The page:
A Canadian umpire’s Dominican Winter League adventure
By Scott Langdon
Canadian Baseball Network
The batter popped up into foul territory along the first baseline, near the dugout. As the ball settled into the glove of the Estrellas Orientales’ infielder, the fans erupted, jumping from their seats, shouting, screaming and waving their arms as they attempted to move onto the field in one loud, excited mass. Up to 60 security guards quickly deployed around the playing surface.
Welcome to the Dominican Winter League (Liga de Beisbol Profesional de la Republica Dominicana) or LIDOM, the commonly used Spanish acronym.
“That was the first time in 51 years that Estrellas won the championship,” said Brampton, Ont. native Chris Graham, who was part of the six-man umpire crew who officiated that final game of the 2018/19 Dominican league season last month. “That’s saying something in a six-team league.”
The umpires were hustled off the field by security personnel after the final out. The crew was out of the stadium and on the way to their Santo Domingo hotel with a police escort within 20 minutes. Graham called the escort a “precaution” and never felt threatened.
The passion of Dominican fans for baseball, or pelota as it is called locally, is well known. Games are described as “parties” on the country’s official tourism web site. There have been stories of police searching for weapons at turnstiles, sale of rum in ballparks, fans staying on their feet an entire game while setting off air horns, leading cheers or taunting umpires.
“There was always police and military at the ballparks. But I never felt the fans got on me during a game,” Graham said.
“But they do love their baseball. Every game is sold out, between eight and fifteen thousand fans, depending on the ball park. It is always intense. Every pitch means everything to them.”
The Dominican league runs a 50-game schedule from mid-Oct. to the end of Jan.
The league champion then plays the champions of the Puerto Rican League, the Mexican Pacific League, the Cuban National League, the Venezuelan Professional Baseball League and the Panamanian Professional Baseball League in the Caribbean Series. This year’s series is the first played by the Panamanian league since 1960. They are hosting the tournament in Panama City.
The umpires’ union asks members to “put their names in” if interested in working the Dominican league. Then major and minor league officials put their heads together and select two crews of four umpires, each for an eight-week part of the schedule, to work games with local umpires. Umpires have to be at least at the triple-A minor league level.
Graham, an 11-year professional umpire, has spent two years at triple-A and is a crew chief during minor league spring training games. A Dominican assignment is viewed as a development opportunity, he says.
“The level of play is similar with triple-A, but there are major league players, too. For an umpire, it is a great experience because the atmosphere is intense and every pitch means something.”
The umpiring crews stay at a hotel in Santo Domingo, the capital city of the Dominican Republic. There was always a military presence, Graham says, because the hotel was a five-minute walk from the National Palace which houses the president and vice-president of the country.
The Dominican Republic is renowned for its beaches such as Punta Cana and Bavaro Beach among others. But the umpiring crews don’t have much time to spend on the beach.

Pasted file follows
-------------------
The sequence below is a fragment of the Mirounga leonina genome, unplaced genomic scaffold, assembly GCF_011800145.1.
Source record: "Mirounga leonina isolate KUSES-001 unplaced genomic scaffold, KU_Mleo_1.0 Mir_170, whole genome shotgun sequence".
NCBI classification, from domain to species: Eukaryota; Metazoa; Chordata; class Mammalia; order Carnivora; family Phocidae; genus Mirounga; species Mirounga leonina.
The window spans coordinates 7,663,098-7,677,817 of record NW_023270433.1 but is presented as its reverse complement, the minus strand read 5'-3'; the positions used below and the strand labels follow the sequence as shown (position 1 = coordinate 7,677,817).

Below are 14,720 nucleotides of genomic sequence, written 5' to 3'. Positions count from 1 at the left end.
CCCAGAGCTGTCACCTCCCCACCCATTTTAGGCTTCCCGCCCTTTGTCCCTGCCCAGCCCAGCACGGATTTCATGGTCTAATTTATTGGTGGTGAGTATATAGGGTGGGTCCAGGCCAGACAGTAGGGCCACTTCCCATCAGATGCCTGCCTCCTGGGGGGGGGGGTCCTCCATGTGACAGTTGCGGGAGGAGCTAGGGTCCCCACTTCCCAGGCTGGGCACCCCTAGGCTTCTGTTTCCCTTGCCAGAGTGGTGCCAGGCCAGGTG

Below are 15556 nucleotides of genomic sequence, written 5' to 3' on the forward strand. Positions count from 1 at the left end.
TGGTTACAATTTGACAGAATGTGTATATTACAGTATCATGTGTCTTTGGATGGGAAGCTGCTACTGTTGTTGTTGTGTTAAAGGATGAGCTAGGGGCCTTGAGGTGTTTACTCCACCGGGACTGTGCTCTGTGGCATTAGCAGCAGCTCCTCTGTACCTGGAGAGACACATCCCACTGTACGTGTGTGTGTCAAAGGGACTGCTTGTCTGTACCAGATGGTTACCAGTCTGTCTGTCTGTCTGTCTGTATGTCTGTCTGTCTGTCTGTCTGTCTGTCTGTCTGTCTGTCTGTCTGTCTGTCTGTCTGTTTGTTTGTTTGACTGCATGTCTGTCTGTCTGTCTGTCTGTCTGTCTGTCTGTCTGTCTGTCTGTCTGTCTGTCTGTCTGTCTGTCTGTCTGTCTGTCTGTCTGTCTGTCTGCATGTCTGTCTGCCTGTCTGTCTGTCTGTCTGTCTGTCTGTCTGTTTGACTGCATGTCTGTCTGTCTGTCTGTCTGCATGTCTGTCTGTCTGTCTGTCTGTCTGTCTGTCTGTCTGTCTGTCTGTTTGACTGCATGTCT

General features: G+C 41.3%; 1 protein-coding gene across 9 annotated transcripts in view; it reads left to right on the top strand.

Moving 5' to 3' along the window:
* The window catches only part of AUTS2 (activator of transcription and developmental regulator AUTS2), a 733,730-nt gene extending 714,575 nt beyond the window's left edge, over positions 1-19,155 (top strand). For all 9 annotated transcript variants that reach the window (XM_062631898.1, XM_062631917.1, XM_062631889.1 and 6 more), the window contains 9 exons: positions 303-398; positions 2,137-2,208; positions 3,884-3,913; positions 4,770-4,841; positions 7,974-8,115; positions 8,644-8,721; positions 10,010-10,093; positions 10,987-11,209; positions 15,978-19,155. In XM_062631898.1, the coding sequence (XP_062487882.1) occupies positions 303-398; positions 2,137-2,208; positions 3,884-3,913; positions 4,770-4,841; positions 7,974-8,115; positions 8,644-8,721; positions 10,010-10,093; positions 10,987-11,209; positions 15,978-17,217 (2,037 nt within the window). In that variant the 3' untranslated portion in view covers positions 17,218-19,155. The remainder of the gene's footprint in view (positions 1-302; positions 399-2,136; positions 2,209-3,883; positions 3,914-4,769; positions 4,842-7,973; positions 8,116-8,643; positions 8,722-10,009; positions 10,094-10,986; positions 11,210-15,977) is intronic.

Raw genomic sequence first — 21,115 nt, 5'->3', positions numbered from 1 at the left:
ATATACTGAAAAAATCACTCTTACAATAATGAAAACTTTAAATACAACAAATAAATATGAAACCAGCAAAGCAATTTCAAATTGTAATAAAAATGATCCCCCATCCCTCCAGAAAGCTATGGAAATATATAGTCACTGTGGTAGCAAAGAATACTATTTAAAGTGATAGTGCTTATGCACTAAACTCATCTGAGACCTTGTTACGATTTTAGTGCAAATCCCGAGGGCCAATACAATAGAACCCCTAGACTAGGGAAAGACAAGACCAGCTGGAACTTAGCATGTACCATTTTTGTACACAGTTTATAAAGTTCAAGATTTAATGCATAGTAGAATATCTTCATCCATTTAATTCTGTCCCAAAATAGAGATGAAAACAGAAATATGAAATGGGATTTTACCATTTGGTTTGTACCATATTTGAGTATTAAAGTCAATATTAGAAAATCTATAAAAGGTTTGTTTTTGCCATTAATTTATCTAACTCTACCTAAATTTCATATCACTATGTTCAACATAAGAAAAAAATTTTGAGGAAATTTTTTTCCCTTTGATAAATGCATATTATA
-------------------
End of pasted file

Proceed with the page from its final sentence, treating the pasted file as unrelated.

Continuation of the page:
“The days can be long. We’re provided with a vehicle and a driver who doubles as security. Distances between Santo Domingo and other locations can involve a four-hour drive both ways. There are no pitch clocks or other rules designed to speed up games in the Dominican league. There isn’t a lot of beach time.
“But, when you live in southern Ontario, especially this winter, I have to admit the thirty-degree temperatures are nice.”
The umpires are paid similarly to their in-season, minor league baseball rates plus a per diem for food. The league pays hotel costs.
“The food is good, like home. We start each day with a free breakfast at the hotel, then cap it off with a post-game meal served at some of the ballparks. You do realize how lucky we are in Canada for the lifestyle we live compared to life for many people in the Dominican.”
Spanish is the official language of the Dominican Republic, although variants are spoken in different parts of the country. It is spoken or understood by more than 90 per cent of the population and is used in business, schools, government and media.
“I don’t speak Spanish, but one of my goals was to learn the language,” Graham said. “Working with local umpires helped me learn a bit. It wasn’t an obstacle.
“I was lucky to have the opportunity to go. I love my job and I came back a better umpire.”
In the family
Graham’s umpiring journey started at the age of 12, motivated by his grandfather, John Graham, 98, and father William Graham, known as Billy, who passed away at the age of 50. Both senior Grahams were long-time, well-known, amateur umpires in southern Ontario.
“I umpire because I love the game of baseball. I grew up with it because of my grandfather and my Dad, in particular. I feel like I’m meant to be involved in the sport, a feeling that comes from my Dad. Baseball and umpiring are a connection we will always have.”
Graham will head to Dunedin, Fla., in mid-March to work minor league games on the back fields of major league spring training. He will begin his third triple-A season in April. It will likely be a memorable one as he and wife, Tricia, are expecting their first child this summer.